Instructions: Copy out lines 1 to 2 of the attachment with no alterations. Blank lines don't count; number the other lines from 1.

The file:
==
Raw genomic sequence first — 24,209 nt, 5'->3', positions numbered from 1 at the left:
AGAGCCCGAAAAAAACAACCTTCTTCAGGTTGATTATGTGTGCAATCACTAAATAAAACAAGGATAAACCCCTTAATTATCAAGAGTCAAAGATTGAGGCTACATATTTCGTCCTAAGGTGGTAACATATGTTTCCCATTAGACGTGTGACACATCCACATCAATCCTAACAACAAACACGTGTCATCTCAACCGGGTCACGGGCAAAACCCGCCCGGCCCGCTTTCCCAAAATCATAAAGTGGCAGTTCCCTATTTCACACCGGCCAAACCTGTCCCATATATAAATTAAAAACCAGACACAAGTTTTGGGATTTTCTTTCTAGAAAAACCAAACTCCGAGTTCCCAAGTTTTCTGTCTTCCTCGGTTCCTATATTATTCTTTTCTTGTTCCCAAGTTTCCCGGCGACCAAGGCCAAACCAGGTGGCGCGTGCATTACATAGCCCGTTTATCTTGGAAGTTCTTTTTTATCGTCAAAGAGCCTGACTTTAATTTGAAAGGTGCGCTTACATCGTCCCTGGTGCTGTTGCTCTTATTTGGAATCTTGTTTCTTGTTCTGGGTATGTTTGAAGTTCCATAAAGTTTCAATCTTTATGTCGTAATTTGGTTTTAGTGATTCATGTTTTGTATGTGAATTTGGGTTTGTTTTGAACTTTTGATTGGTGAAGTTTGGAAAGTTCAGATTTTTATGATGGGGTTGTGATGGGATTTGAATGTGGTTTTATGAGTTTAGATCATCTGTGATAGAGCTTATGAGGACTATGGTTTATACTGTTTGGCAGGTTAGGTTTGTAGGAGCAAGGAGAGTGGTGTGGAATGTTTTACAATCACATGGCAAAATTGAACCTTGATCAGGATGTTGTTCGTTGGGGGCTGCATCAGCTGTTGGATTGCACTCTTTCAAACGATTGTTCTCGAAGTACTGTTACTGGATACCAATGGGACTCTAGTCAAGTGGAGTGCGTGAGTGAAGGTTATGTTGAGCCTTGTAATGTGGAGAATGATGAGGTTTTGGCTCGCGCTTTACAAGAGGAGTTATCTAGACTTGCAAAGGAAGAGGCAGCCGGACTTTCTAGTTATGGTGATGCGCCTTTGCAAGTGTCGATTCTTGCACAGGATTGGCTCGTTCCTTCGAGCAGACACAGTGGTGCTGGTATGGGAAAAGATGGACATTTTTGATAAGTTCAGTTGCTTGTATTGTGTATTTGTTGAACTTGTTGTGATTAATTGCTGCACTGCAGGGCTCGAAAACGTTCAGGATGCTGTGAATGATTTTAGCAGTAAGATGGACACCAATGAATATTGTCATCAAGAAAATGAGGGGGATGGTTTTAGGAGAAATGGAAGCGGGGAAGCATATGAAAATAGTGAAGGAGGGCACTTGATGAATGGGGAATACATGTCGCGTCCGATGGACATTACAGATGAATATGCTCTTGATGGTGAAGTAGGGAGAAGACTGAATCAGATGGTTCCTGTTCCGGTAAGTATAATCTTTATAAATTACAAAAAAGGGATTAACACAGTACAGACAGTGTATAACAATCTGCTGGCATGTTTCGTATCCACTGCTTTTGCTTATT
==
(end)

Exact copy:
Raw genomic sequence first — 24,209 nt, 5'->3', positions numbered from 1 at the left:
AGAGCCCGAAAAAAACAACCTTCTTCAGGTTGATTATGTGTGCAATCACTAAATAAAACAAGGATAAACCCCTTAATTATCAAGAGTCAAAGATTGAGGCTACATATTTCGTCCTAAGGTGGTAACATATGTTTCCCATTAGACGTGTGACACATCCACATCAATCCTAACAACAAACACGTGTCATCTCAACCGGGTCACGGGCAAAACCCGCCCGGCCCGCTTTCCCAAAATCATAAAGTGGCAGTTCCCTATTTCACACCGGCCAAACCTGTCCCATATATAAATTAAAAACCAGACACAAGTTTTGGGATTTTCTTTCTAGAAAAACCAAACTCCGAGTTCCCAAGTTTTCTGTCTTCCTCGGTTCCTATATTATTCTTTTCTTGTTCCCAAGTTTCCCGGCGACCAAGGCCAAACCAGGTGGCGCGTGCATTACATAGCCCGTTTATCTTGGAAGTTCTTTTTTATCGTCAAAGAGCCTGACTTTAATTTGAAAGGTGCGCTTACATCGTCCCTGGTGCTGTTGCTCTTATTTGGAATCTTGTTTCTTGTTCTGGGTATGTTTGAAGTTCCATAAAGTTTCAATCTTTATGTCGTAATTTGGTTTTAGTGATTCATGTTTTGTATGTGAATTTGGGTTTGTTTTGAACTTTTGATTGGTGAAGTTTGGAAAGTTCAGATTTTTATGATGGGGTTGTGATGGGATTTGAATGTGGTTTTATGAGTTTAGATCATCTGTGATAGAGCTTATGAGGACTATGGTTTATACTGTTTGGCAGGTTAGGTTTGTAGGAGCAAGGAGAGTGGTGTGGAATGTTTTACAATCACATGGCAAAATTGAACCTTGATCAGGATGTTGTTCGTTGGGGGCTGCATCAGCTGTTGGATTGCACTCTTTCAAACGATTGTTCTCGAAGTACTGTTACTGGATACCAATGGGACTCTAGTCAAGTGGAGTGCGTGAGTGAAGGTTATGTTGAGCCTTGTAATGTGGAGAATGATGAGGTTTTGGCTCGCGCTTTACAAGAGGAGTTATCTAGACTTGCAAAGGAAGAGGCAGCCGGACTTTCTAGTTATGGTGATGCGCCTTTGCAAGTGTCGATTCTTGCACAGGATTGGCTCGTTCCTTCGAGCAGACACAGTGGTGCTGGTATGGGAAAAGATGGACATTTTTGATAAGTTCAGTTGCTTGTATTGTGTATTTGTTGAACTTGTTGTGATTAATTGCTGCACTGCAGGGCTCGAAAACGTTCAGGATGCTGTGAATGATTTTAGCAGTAAGATGGACACCAATGAATATTGTCATCAAGAAAATGAGGGGGATGGTTTTAGGAGAAATGGAAGCGGGGAAGCATATGAAAATAGTGAAGGAGGGCACTTGATGAATGGGGAATACATGTCGCGTCCGATGGACATTACAGATGAATATGCTCTTGATGGTGAAGTAGGGAGAAGACTGAATCAGATGGTTCCTGTTCCGGTAAGTATAATCTTTATAAATTACAAAAAAGGGATTAACACAGTACAGACAGTGTATAACAATCTGCTGGCATGTTTCGTATCCACTGCTTTTGCTTATT